Former Cougar Landing illegal pot farm now ‘the missing piece’ of Hood Mountain Regional Park

Overlooking the valleys and mountains of Sonoma County — even a slice of the ocean — an admired plot of land known as Cougar Landing on the eastern ridge of Hood Mountain has seen and been through a lot.

Once an illegal marijuana growing operation, the parcel of land was swept practically clean in the past five years by devastating wildfires. Although the peak can be seen from at least five different regional and state parks as well as Highway 12, for a while the only big mammals getting an up-close view were passing mountain lions — the property’s eponymous cougars — as well as bobcats, coyotes and black bears.

As soon as this summer the 120 acres will be open to the public as the newest addition in the county’s expanding network of parkland and open space. Sonoma County Regional Parks completed its $1.02 million purchase of the property in late January, expanding Hood Mountain Regional Park to the west.

Park officials had long had their eye on the land as a key piece of natural habitat adjoining the 2,000-acre wilderness park perched above Sonoma Valley in the Mayacamas Mountains.

“You always kind of looked over at the knoll we’re walking to, and we used to look over there and say ‘Huh, I bet the view is really spectacular,'” Whitaker said on a tour of the property Tuesday.

“The view of it was not though, and that’s another piece of the story.”

Past life: Weed, crime and art

Remnants of the site’s past are ubiquitous.

Pieces of glass, bits of burnt grow pots, piles of pipes and chunks of rusted metal are scattered haphazardly in the red, shallow soil.

Two years ago, the Glass fire swept over the valley and the mountain, searing what was left of an infamous illegal marijuana cultivation site on the property. A previous fire had already destroyed RVs, pot plants and dome-like structures nestled on the site.

“The fire did a lot of our work for us,” said Sarah Phelps, a marketing specialist for Regional Parks.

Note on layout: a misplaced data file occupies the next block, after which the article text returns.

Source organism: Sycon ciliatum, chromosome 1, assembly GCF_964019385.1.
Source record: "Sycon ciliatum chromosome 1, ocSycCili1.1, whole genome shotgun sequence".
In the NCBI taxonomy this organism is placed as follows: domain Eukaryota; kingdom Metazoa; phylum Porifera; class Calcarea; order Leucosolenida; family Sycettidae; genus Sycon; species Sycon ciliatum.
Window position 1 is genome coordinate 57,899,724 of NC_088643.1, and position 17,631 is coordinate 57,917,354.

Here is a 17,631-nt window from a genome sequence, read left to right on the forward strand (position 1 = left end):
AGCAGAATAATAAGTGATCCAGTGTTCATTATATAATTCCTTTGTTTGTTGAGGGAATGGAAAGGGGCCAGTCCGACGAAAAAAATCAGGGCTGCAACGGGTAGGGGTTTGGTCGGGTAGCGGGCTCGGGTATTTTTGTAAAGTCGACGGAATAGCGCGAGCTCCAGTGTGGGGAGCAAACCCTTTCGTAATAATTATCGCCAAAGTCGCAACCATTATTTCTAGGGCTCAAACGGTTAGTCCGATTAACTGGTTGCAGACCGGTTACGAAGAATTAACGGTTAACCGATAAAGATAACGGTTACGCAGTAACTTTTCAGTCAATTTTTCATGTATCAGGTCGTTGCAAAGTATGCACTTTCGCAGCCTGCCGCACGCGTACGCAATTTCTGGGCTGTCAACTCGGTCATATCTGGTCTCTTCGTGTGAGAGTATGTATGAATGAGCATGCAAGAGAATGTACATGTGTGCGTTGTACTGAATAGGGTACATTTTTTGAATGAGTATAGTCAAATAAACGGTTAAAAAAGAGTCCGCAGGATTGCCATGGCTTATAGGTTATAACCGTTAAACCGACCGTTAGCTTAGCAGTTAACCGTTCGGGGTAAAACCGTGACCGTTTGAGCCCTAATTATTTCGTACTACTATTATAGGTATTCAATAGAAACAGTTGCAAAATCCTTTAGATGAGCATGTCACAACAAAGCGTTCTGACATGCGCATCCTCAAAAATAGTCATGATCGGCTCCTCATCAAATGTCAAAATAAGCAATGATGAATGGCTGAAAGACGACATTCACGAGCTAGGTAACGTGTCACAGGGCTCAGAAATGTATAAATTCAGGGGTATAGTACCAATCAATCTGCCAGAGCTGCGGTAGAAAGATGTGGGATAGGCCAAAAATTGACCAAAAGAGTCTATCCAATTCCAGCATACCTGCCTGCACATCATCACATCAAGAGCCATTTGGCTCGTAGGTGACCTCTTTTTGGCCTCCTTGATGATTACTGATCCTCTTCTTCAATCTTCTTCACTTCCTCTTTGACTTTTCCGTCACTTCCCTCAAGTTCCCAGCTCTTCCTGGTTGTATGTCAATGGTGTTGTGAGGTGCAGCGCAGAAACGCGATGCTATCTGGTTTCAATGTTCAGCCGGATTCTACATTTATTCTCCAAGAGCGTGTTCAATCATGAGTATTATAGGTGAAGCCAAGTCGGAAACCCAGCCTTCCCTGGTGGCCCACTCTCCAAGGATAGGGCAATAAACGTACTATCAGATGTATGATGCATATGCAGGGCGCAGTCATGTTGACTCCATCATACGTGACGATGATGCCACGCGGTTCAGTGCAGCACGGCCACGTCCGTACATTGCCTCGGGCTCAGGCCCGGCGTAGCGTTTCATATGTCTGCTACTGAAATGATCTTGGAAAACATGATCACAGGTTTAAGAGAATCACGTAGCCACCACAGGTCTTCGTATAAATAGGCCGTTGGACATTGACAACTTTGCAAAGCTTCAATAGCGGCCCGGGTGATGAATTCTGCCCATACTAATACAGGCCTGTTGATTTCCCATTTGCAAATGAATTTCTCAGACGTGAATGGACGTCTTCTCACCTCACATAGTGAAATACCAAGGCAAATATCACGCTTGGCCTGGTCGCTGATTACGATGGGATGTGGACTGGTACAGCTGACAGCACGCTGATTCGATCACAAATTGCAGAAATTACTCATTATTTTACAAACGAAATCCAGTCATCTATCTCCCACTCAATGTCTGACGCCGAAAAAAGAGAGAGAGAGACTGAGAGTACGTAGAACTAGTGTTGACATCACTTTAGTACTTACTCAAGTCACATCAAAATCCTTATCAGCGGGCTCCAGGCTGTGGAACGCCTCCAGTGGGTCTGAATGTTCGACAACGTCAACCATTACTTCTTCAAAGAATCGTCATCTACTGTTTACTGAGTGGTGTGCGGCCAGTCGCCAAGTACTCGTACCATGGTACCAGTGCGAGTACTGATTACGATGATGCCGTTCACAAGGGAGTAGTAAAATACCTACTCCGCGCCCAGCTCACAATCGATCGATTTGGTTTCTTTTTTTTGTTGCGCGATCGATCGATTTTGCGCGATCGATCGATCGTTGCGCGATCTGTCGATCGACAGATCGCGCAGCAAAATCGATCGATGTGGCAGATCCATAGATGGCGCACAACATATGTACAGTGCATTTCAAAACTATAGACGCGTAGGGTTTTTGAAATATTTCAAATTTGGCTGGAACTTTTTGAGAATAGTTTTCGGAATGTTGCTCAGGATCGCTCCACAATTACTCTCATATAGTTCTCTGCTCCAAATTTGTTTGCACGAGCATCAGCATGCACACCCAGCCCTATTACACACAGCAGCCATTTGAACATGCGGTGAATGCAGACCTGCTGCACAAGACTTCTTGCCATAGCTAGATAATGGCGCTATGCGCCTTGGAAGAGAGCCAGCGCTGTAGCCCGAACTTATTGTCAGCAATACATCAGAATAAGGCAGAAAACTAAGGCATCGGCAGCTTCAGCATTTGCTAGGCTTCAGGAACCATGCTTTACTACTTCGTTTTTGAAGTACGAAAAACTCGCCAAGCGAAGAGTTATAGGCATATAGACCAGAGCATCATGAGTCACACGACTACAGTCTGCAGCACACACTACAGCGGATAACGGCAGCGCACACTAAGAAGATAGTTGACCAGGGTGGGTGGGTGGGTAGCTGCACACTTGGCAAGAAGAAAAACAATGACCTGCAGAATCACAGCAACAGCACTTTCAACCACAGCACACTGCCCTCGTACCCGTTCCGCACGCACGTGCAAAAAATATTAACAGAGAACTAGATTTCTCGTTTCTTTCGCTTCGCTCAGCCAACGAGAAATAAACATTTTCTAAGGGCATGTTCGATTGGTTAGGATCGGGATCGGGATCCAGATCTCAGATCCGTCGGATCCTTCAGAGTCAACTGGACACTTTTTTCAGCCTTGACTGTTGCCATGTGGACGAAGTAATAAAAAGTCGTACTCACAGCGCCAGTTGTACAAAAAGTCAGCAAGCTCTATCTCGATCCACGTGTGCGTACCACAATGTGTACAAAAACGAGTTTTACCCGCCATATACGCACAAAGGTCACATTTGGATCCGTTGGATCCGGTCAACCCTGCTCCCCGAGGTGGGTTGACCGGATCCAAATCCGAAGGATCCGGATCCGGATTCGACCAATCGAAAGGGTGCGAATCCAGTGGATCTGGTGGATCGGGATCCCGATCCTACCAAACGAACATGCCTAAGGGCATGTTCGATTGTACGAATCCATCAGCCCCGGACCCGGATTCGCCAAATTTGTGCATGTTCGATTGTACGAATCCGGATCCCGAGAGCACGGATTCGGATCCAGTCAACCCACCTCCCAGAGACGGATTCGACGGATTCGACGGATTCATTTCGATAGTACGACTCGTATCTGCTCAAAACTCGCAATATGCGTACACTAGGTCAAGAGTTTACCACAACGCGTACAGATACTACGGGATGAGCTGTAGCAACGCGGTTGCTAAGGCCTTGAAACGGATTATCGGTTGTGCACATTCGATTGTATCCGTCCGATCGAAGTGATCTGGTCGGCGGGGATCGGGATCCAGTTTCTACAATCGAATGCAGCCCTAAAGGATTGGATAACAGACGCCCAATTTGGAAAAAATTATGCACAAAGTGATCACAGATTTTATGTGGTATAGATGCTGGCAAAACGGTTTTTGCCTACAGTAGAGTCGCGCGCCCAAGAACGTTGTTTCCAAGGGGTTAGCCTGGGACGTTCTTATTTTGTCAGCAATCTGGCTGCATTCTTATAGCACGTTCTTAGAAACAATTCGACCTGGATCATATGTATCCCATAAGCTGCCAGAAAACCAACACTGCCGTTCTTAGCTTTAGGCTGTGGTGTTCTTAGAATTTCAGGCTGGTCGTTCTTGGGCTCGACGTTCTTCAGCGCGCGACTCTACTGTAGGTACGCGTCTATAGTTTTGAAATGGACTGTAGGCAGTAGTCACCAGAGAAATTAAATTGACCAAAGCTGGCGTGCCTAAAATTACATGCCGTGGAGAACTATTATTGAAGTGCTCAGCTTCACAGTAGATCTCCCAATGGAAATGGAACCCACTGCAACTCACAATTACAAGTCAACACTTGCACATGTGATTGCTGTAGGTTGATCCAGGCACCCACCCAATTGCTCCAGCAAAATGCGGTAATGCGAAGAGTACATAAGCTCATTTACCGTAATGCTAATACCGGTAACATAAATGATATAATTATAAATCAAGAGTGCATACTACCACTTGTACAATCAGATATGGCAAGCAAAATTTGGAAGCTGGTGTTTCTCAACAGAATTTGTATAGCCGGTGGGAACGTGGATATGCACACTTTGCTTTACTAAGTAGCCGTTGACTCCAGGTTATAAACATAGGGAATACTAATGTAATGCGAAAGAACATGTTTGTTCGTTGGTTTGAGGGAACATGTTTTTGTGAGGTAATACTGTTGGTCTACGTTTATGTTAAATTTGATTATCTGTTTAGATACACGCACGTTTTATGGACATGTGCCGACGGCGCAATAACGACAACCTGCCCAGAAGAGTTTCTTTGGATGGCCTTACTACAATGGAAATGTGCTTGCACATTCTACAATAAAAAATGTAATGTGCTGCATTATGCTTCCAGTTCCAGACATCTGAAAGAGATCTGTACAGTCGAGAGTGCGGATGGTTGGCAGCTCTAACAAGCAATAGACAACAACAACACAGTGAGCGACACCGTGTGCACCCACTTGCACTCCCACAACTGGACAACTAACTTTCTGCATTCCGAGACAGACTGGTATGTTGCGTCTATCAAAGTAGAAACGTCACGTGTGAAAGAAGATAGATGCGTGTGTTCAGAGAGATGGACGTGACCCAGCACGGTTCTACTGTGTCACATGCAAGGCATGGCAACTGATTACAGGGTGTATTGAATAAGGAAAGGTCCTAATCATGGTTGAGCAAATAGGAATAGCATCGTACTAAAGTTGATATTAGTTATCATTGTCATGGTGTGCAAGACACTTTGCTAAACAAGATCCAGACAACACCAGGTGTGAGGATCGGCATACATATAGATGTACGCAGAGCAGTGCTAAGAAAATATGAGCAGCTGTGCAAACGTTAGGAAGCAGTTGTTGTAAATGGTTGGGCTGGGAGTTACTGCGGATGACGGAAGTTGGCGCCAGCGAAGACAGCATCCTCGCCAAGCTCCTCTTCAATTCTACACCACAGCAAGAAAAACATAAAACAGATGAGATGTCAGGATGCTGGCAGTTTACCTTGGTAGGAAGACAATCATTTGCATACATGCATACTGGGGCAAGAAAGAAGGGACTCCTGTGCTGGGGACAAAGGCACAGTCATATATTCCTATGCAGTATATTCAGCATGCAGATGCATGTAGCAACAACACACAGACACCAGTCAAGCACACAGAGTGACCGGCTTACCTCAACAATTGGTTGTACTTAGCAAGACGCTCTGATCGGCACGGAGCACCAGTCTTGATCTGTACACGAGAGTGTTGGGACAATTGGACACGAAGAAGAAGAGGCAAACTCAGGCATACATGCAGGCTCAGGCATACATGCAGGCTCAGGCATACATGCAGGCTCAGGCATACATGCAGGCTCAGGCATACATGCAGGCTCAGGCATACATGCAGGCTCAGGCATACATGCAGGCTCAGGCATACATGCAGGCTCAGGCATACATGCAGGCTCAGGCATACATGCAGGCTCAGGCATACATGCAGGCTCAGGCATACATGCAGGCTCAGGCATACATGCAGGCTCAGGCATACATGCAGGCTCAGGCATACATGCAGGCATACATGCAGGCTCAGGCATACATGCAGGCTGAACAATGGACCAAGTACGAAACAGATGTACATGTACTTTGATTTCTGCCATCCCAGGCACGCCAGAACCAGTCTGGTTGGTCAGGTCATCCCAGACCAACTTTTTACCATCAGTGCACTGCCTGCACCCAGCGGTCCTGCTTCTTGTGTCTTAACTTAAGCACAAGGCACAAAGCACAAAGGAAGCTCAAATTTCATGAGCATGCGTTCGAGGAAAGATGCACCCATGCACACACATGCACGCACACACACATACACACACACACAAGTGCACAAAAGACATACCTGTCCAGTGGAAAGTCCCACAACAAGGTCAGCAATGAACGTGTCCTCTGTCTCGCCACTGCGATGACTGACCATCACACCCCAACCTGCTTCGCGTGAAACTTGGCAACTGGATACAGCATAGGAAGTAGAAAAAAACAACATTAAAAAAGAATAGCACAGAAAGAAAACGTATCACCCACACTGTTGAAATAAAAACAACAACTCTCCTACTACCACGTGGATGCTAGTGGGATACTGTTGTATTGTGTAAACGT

“Barking dogs, razor wire, cameras ― it wasn’t a real comfortable (place). It was like ‘I shouldn’t go over there.’” Whitaker said. “It was a mess.”

The land was sold to Regional Parks by Ex Deo Libertas, LLC, whose owners are listed as John Orgon, a former real estate developer, and Kirsha Kaechele, an art curator who created the nonprofit Life Is Art Foundation.

In 2010, the property was registered to twin nonprofits, American Medicinals and the Life Is Art Foundation.

Kaechele told the Press Democrat in 2010 that American Medicinals grew cannabis for patients who belonged to their co-op. Proceeds would go to support the art foundation and provide artists a work space.

In an era before Californias voters fully legalized cannabi, the collective’s efforts — growing marijuana to support an art commune — attracted nationwide media coverage.

But neighbors filed complaints about the growing number of barking dogs, unknown visitors, heavy traffic and large generators as questions arose over the legality of the operation.

“There was a two-story scary-looking thing, even scarier when you went inside,” said Karen Davis-Brown, a Regional Parks planner.

“The property was just used for growing and the workers lived in it,” Davis-Brown said. “I remember hiking the Lawson trail and hearing the barking dogs and I ran back to my car.”

Three years later, five people were arrested in connection with an armed invasion of the commune. Orgon was charged and charged in connection with two felonies — cultivating and possessing marijuana for sale.

Ben Neuman, retired building and code enforcement manager for the county’s planning department, chuckled when he recalled the property at the end of Cougar Lane, off steep and winding Los Alamos Road.

“It was one of the few properties we received an inspection warrant for,” Neuman said. “Back then it was a rarity because growing marijuana was illegal and it was in such a remote, quiet neighborhood.”

Sonoma County Sheriff’s Office deputies eventually intervened, confiscating the crop and closing down a barn used for cleaning, drying and sorting the pot.

The 2017 Nuns fire claimed the barn and the 2020 Glass fire was a deciding factor in the previous owner’s decision to sell the land, to Regional Parks officials.

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